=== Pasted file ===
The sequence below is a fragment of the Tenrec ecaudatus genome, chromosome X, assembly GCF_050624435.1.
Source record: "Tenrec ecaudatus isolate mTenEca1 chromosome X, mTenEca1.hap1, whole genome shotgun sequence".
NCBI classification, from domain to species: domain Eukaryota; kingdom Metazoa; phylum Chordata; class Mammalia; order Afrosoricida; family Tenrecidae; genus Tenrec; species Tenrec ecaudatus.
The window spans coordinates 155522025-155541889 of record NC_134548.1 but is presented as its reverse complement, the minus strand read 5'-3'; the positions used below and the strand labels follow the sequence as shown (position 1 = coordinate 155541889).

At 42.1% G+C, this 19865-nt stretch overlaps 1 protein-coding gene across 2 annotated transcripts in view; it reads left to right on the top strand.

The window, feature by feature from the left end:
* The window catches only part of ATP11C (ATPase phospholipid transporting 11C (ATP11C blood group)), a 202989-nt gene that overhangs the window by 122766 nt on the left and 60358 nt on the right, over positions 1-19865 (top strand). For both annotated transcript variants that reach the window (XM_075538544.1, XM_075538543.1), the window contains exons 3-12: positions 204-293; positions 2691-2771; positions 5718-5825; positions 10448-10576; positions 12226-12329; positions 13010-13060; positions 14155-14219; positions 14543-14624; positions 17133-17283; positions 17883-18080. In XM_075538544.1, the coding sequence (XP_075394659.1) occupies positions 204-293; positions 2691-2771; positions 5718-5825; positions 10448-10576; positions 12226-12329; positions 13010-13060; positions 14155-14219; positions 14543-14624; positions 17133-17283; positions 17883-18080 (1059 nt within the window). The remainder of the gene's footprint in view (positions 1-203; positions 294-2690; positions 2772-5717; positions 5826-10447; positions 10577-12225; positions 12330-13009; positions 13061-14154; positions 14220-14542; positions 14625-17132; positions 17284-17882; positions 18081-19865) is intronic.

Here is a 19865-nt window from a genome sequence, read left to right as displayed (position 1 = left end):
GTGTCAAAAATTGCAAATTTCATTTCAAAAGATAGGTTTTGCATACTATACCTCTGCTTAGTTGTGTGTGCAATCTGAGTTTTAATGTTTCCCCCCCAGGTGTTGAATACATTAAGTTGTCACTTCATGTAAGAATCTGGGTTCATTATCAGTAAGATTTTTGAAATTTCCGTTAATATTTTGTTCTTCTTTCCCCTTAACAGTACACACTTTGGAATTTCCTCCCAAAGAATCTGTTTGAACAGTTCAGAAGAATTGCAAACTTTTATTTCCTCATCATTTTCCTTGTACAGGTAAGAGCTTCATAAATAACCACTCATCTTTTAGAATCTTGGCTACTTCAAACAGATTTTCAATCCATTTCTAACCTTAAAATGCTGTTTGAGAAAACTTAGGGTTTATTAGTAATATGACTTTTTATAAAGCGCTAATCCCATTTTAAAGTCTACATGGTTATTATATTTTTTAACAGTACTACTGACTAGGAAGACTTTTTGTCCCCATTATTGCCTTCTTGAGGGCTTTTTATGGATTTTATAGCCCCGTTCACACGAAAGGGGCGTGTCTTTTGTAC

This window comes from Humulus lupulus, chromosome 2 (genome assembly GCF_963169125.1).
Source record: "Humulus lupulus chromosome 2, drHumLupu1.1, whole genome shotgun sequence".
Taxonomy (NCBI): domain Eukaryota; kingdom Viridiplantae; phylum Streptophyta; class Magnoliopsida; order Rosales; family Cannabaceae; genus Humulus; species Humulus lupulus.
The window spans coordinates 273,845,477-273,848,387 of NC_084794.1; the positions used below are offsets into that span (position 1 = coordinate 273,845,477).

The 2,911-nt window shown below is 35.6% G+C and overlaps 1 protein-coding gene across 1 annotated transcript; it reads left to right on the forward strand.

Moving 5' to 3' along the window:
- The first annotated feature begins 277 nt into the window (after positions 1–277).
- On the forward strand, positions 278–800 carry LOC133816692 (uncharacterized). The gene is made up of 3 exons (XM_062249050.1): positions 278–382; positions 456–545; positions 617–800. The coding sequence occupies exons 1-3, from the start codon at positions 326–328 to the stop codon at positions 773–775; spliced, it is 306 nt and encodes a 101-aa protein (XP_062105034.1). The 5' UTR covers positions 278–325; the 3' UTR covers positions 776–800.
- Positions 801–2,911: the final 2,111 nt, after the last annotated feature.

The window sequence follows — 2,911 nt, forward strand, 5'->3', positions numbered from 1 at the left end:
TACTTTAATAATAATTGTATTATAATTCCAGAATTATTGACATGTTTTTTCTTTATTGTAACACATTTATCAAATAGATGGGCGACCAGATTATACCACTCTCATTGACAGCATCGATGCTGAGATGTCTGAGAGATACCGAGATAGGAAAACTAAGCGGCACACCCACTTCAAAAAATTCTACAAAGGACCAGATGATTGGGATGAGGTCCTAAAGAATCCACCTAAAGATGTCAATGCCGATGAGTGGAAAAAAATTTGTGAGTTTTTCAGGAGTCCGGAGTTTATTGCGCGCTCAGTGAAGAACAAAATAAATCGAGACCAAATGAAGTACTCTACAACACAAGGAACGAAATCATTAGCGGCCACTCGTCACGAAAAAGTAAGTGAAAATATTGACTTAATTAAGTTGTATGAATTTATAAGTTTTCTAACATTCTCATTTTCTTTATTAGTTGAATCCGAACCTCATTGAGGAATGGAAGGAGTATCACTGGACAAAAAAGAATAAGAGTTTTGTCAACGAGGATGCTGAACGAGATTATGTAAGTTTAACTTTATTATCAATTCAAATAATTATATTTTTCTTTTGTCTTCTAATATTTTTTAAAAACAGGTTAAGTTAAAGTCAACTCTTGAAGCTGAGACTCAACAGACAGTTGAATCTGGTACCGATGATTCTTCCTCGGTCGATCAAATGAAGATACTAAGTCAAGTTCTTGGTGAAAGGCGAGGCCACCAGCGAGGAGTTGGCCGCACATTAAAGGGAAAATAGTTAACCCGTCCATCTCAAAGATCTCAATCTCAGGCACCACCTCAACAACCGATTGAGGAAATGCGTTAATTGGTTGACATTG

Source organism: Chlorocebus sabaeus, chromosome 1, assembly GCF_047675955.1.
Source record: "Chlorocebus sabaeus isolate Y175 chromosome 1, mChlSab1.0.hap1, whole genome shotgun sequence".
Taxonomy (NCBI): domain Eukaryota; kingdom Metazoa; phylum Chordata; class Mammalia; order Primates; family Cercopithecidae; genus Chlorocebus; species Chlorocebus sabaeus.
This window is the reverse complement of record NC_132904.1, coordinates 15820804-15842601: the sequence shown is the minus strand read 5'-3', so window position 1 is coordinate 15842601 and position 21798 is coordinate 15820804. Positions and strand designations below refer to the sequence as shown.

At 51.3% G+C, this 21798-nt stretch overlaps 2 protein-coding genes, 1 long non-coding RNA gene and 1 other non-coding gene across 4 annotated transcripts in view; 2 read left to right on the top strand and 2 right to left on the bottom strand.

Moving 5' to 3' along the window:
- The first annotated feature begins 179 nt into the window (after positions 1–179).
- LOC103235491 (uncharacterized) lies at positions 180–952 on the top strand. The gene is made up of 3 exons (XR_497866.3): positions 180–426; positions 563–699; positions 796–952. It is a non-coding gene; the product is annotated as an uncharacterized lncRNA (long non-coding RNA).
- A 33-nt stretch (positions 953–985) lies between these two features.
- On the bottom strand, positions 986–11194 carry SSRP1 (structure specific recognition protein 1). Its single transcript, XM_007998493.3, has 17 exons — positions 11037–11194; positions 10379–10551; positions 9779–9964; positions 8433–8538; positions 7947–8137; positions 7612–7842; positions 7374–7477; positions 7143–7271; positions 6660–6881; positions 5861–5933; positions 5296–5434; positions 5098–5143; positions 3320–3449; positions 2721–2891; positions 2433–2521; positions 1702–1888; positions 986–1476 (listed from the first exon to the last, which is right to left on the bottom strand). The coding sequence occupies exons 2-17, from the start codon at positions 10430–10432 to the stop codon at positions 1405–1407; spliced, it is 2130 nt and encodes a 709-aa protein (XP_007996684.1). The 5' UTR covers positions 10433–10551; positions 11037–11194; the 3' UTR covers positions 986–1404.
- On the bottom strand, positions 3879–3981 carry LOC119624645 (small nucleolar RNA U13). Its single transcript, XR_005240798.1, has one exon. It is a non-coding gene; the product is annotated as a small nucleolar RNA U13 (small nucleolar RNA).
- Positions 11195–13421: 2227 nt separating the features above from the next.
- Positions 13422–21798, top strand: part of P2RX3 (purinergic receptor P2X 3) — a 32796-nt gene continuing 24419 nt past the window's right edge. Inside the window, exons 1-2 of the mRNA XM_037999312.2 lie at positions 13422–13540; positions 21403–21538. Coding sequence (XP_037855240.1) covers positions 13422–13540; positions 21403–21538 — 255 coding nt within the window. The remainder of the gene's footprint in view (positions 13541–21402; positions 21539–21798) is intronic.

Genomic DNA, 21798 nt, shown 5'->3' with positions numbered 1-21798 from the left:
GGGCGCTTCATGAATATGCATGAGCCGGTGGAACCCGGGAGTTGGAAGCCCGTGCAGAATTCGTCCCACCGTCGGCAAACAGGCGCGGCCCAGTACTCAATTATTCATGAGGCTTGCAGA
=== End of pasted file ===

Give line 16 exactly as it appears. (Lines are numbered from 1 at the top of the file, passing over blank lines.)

- The first annotated feature begins 277 nt into the window (after positions 1–277).